The Colombian Navy’s 209-class submarine ARC Pijao returned to Cartagena in early December after a successful participation in the 2023 Diesel-Electric Submarine Initiative (DESI), an anti-submarine warfare exercise conducted with countries of the region in waters off the east coast of the United States.
The DESI initiative, spearheaded by the U.S. Fleet Forces Command, which began in 2001, aims to strengthen and bring together the capabilities of participating navies’ diesel-electric submarines to deepen interoperability and mutual trust between the navies of countries of the region.
“The participation of the ARC Pijao in international operations such as DESI highlights the importance of interoperability between different navies,” Colombian Navy Captain Harvey Murcia, commander of the Submarine Flotilla, told Diálogo. “Collaboration with allied forces, such as those of the United States, involves sharing experiences, standards, and operational procedures, which strengthens the ability of submarine forces to work together on complex missions. This international cooperation contributes to the creation of a shared security environment and strengthens bilateral relations in the region.”
The DESI initiative, which is conducted between the U.S. and South American countries with conventional attack submarines, helps maintain a high standard of training between the different navies. For Colombia, DESI 2023 leaves lessons learned that are fundamental to face the specific challenges of its Navy.
“This operation represents an invaluable opportunity to strengthen the capacity of the submarine forces, allowing us to improve our tactics, techniques, procedures, and doctrine in an international and collaborative environment,” Capt. Murcia said. “In addition, the participation of the ARC Pijao contributes to Colombia’s commitment to regional security and international cooperation to address common threats.”
On this occasion, the Colombian crew of 43 military personnel tested anti-submarine warfare procedures, tactical communications, detection of enemy means, search and rescue, and aeromedical evacuations, among others, for 72 days. It was the first time a Colombian submarine conducted anti-submarine warfare exercises with the Atlantic Submarine Test and Evaluation Center, in the area known as The Tongue of the Ocean in the Bahamas, where it was able to perform evasive and escape maneuvers, silent navigation, and special operations with the U.S. Helicopter Maritime Strike Weapon School Atlantic and Commander Patrol And Reconnaissance Wing 11 units, the Colombian Navy said in a statement.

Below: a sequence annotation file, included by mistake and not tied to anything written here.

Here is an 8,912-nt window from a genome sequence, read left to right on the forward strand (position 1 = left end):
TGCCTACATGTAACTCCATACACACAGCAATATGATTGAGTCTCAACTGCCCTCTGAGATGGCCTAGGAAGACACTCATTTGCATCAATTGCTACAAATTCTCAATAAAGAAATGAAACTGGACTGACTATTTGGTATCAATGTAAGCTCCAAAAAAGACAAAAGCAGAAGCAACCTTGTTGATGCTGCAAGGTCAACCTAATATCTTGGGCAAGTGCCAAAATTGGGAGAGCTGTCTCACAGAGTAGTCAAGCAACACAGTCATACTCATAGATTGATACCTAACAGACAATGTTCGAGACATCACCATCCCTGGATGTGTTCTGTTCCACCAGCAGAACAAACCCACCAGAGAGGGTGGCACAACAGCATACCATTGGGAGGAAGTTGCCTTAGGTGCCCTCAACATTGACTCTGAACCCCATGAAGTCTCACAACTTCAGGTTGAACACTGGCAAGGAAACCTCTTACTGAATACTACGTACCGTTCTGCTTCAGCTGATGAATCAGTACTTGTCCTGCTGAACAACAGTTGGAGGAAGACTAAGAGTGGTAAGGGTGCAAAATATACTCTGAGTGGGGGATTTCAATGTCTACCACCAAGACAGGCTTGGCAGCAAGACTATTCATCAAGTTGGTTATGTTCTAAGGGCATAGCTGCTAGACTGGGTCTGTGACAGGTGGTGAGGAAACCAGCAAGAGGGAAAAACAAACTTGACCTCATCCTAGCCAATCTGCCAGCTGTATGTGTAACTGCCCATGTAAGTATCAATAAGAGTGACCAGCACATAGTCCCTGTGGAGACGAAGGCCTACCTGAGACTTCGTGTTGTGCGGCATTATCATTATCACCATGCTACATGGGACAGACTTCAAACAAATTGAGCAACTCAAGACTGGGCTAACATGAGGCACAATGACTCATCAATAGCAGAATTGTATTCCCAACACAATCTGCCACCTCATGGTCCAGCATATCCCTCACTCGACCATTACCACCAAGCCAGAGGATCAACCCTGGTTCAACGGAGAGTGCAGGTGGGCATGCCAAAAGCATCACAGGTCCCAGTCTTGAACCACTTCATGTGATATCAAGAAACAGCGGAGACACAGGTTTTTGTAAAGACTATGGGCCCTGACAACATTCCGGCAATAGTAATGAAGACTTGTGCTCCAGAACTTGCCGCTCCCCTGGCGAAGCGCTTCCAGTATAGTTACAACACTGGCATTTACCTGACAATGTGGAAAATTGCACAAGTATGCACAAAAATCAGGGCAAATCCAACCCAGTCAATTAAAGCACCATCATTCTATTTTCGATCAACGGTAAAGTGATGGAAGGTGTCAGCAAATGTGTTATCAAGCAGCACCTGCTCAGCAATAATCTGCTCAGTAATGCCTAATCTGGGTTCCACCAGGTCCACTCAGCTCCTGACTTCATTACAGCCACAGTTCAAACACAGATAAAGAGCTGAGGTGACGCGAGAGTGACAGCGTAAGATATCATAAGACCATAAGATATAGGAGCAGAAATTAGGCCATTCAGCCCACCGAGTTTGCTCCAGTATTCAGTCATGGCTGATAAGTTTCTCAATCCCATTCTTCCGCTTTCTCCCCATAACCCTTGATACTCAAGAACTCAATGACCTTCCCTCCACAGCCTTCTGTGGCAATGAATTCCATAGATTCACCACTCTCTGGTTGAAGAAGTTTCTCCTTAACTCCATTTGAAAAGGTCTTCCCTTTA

“The lessons learned in terms of coordination, communication, and execution of submarine operations will directly contribute to our ability to address threats in our territorial waters,” Capt. Murcia said. “The transfer of knowledge, the practice of our doctrine, and the implementation of best practices in terms of naval warfare will allow us to improve the readiness of the crew to respond to possible situations that threaten the security of the nation.”
Exercises were also carried out with the U.S. nuclear submarine USS Pasadena, where tactics for the detection, tracking, analysis, and classification of submarine units were evaluated, which help to increase the level of training in high intensity scenarios. The Colombian crew members acquired new knowledge and expertise in highly complex scenarios, without neglecting the high standard of their doctrine, by executing very demanding training with other submarines, helicopter squadrons, and maritime exploration aircraft, the Colombian Navy said.
“The Submarine Force is considered a strategic weapon of importance for the nation’s naval power which, through the proper use of its systems, plays a crucial role in the fight against drug trafficking and allows securing our territorial waters against any maritime threat that may arise,” Capt. Murcia said. “Hence the importance of continuous training of our crews, to efficiently operate these units, as well as for maintenance and conservation to ensure the proper functioning of equipment and systems.”